American Infrastructure of Worcester, Pa., was the first firm to win a stimulus project in the state, but Mark Compton, director of government affairs at American Infrastructure, says there are “deep concerns” about the program going forward. Prior to the stimulus, the state announced the deferral of $1.1 billion in projects in MDOT’s six-year program and subsequent cuts have been made throughout the year.
In addition, the federal highway bill hasn’t been reauthorized, which Compton says makes it difficult for MDOT and its contractors to make long-term plans.
“It’s a scary proposition right now,” he says. “Companies like us have relied on both public and private work in the past, and now everyone is geared toward the public market because the little that’s there is all that’s available. People are in survival mode.”
One ray of hope in the public market in 2009 was the education sector. State funding has increased under Maryland Gov. Martin O’Malley, and despite the current budget concerns in the state, it has remained relatively unscathed so far. Still, many counties and local jurisdictions face difficult decisions because tax revenues have taken a hit this year.
Dominick Dunnigan, director of business development at Oak Contracting, a Towson, Md.-based construction management firm, says 2009 was the firm’s busiest year for proposals in at least six years. The company hired two project managers and two assistant PMs to help with the workload.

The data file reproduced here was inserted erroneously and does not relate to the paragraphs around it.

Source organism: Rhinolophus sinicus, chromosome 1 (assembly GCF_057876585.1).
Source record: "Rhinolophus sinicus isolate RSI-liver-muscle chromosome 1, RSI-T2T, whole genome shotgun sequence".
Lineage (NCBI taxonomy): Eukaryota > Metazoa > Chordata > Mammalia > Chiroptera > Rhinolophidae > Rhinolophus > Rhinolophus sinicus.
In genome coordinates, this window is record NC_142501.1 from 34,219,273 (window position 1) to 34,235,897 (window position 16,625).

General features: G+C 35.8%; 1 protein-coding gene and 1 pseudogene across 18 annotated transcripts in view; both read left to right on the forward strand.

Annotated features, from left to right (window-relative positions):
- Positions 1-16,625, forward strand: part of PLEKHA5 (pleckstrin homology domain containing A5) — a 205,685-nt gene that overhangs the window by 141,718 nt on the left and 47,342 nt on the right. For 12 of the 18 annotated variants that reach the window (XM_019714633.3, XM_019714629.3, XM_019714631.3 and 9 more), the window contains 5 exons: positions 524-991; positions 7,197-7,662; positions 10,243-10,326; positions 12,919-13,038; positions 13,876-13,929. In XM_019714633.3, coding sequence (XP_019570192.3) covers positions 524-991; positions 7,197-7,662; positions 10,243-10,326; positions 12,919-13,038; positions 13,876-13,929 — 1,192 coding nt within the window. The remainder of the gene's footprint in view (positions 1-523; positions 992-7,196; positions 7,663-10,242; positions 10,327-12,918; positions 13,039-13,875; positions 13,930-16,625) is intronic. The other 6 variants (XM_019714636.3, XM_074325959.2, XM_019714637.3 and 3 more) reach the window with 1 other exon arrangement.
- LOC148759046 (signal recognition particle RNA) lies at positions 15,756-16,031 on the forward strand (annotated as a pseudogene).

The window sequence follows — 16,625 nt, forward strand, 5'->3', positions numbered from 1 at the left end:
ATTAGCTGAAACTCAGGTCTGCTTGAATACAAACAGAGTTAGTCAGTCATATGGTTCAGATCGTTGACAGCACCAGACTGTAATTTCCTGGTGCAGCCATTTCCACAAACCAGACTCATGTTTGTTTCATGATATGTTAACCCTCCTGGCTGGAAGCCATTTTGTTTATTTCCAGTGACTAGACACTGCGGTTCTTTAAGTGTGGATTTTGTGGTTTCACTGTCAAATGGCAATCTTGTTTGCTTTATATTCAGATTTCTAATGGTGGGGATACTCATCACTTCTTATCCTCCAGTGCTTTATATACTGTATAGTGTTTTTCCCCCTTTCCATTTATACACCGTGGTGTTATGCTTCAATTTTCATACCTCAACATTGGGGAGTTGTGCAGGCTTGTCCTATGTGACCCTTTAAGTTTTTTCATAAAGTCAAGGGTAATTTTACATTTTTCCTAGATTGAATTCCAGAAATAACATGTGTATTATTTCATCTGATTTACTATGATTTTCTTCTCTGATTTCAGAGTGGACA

“The competition is greater because more firms are going after education facilities, but we’re getting work and growing even when others are laying off,” he says.
Montgomery County Public Schools awarded Oak Contracting a construction management contract in February for Seven Locks Elementary School in Bethesda. The company was also selected by Anne Arundel County Public Schools to serve as construction manager on the new Germantown Elementary School in Annapolis. In the fall, it was selected by Howard County Public Schools to serve in the district’s pool of qualified construction managers. Oak’s first assignment under the contract is the expansion of Bellows Springs Elementary School in Ellicott City.
Although the company has contracts through 2012, Dunnigan concedes that the scope of work on projects is changing with the economy. In Frederick County, for example, he sees the emphasis shifting from building new facilities to renovating existing ones. Many school districts are also looking into cost-cutting measures such as using pre-engineered structures, he adds.
“When the market tanked a year ago, we knew that [the education sector] would lag behind,” Dunnigan says. “We know that next year won’t be as good as this year, but we won’t be suffering.”
Baltimore-based architecture firm Hord Coplan Macht is banking on a solid future in the higher education sector. After CSD Architects, one of city’s oldest firms, shuttered this fall, the company hired 12 staffers from CSD’s education studio. The move roughly doubled the size of Hord Coplan Macht’s education studio, and John Lange, director of marketing, says he expects the sector to represent nearly one-third of its future work.
Despite the down economy, Lange says investing in the public market is critical to expanding its opportunities in Maryland. He expects K-12 budgets to get tighter in 2010, but hopes that higher education will help fill the void.
“It was good timing for us,” he says. “We had a lot of exposure in the private developer market three years ago and started to emphasize more public work. We think this will add even more balance to our portfolio. It’s the right move to make in this market.”